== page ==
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Linux thin clients gain speech recognition

Feb 28, 2008 — by Jonathan Angel — from the LinuxDevices Archive

Igel Techology has announced the incorporation of Philips SpeechMagic voice recognition technology into its thin client devices. Operable with or without training, the technology supports 25 different languages, allows dictation directly into templates, and permits switching between client- and server-based recognition,… according to the company.

(Click here for a larger view of Igel's Proscribe thin client)

The Philips SpeechMagic technology is said to continuously adapt to users' vocabulary and the way they speak. It also transcribes dosages, measurements, etc. into standardized format, adds punctuation when necessary, and excludes irrelevant information like hesitations and silences, Philips claims.

SpeechMagic's client/server architecture permits three different types of document creation. The first, “frontend with online correction,” means that all recording and recognition is done on the thin client. “Frontend with deferred correction” performs recognition on the client, but not during recording. “Backend” means that raw audio is simply sent from the thin client to a server for processing.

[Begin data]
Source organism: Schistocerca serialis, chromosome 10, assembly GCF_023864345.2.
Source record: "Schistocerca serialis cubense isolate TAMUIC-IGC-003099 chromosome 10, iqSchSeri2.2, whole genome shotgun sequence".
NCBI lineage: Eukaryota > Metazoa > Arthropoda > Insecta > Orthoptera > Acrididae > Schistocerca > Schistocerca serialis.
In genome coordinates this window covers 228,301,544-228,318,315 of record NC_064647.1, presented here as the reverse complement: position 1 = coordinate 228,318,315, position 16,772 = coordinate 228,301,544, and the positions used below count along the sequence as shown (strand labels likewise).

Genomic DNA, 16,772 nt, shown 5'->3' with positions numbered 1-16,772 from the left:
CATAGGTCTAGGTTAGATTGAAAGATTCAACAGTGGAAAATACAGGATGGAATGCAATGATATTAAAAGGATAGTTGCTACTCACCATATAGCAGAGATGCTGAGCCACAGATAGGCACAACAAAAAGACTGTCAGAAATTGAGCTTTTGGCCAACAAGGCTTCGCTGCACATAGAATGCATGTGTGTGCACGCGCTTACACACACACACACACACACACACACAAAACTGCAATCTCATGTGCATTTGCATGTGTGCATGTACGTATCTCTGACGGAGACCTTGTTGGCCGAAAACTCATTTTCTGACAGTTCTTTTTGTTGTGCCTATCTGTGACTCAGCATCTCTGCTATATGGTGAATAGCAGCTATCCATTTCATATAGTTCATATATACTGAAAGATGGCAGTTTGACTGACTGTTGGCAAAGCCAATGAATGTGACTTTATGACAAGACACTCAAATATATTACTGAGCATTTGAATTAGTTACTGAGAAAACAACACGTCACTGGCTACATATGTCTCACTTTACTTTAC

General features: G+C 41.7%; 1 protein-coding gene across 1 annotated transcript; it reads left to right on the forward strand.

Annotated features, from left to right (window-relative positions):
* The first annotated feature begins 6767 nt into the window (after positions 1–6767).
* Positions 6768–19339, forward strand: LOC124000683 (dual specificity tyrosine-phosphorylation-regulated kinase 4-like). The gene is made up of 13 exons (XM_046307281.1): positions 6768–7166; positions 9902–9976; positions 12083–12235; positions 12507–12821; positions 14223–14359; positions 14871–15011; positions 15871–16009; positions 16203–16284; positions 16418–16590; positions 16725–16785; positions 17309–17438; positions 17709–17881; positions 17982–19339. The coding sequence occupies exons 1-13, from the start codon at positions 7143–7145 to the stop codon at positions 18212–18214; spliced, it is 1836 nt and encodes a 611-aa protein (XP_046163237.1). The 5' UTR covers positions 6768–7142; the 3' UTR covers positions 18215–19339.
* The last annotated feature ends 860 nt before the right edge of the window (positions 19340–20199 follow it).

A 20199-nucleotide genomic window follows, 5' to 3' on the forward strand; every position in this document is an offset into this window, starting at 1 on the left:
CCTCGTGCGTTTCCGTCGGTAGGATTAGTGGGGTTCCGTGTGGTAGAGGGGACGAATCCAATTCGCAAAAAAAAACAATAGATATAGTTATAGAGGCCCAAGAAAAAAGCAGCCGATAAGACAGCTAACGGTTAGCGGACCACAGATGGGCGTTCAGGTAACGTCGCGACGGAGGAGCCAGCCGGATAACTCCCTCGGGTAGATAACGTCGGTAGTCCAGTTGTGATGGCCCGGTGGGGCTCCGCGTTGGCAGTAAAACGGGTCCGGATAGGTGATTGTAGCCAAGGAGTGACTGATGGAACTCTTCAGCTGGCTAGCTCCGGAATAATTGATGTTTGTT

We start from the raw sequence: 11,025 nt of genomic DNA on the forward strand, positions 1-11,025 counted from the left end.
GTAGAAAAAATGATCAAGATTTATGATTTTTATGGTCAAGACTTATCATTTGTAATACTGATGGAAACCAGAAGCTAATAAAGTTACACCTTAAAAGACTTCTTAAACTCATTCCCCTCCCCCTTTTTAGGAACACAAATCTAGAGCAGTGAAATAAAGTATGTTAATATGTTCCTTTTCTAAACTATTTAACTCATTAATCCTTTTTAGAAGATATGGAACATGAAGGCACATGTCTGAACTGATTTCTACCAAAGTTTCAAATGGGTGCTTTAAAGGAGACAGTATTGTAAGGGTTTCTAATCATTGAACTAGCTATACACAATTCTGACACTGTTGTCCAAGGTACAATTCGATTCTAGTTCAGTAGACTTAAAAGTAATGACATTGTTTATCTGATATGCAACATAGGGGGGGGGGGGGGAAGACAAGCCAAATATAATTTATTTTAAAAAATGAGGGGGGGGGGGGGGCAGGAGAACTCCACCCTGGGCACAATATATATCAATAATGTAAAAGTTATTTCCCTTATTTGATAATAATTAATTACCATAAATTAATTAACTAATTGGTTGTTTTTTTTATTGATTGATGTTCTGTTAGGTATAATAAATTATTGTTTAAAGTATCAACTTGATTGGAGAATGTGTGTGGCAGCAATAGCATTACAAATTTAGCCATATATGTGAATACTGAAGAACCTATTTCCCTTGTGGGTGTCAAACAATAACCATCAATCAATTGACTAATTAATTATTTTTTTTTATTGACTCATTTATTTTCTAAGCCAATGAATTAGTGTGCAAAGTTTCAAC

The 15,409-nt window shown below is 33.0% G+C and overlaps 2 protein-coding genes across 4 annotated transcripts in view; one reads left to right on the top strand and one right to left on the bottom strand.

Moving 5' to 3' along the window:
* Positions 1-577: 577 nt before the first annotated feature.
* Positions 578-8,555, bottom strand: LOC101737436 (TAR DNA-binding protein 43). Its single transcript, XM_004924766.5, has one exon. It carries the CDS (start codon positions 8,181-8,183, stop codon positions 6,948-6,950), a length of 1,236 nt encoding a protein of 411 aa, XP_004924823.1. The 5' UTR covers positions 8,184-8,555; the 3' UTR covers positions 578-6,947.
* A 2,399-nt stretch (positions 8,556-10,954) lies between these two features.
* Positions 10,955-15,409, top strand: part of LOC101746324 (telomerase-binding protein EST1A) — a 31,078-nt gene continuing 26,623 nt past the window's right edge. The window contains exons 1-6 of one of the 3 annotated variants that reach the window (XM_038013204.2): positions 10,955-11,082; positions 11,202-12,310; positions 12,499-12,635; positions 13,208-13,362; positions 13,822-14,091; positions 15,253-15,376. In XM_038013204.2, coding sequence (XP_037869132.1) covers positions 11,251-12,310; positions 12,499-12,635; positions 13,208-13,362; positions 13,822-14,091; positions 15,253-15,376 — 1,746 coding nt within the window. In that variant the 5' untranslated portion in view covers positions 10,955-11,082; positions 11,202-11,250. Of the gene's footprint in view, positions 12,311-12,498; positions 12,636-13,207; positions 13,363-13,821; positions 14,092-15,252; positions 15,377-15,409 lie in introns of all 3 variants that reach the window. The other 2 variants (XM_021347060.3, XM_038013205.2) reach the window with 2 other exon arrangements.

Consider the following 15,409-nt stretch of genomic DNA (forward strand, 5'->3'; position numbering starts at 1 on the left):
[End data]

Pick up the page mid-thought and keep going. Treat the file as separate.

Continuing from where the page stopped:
On a thin client, SpeechMagic implements redirection of audio over the network, when necessary. It is compatible with both Citrix Presentation Server and Windows Terminal Server environments, Philips says.

According to Igel, new firmware now allows SpeechMagic to operate on almost all of its many thin clients, including its many Linux-based models. However, the technology has initially been integrated into the company's Windows XP Embedded-based ProScribe tablet (above). Intended for physicians, the tablet is touted as supporting dictation right at a patient's bedside, thereby helping to protect against medical errors.

The ProScribe is a thin client with a 1GHz Via Eden CPU, a 1024 x 768 touchscreen display, 512MB of RAM, and 1GB of flash storage. Sealed against water and dust and said to withstand three-foot drops, it includes integral AC '97-compatible circuitry for audio recording.

Further information

According to Igel, its channel partners can supply the thin clients with Philips software and hardware preloaded. Customers who already have thin clients in the field can license SpeechMagic products separately, download a new software image from Igel's website, then deploy it with the company's Remote Management suite.


 
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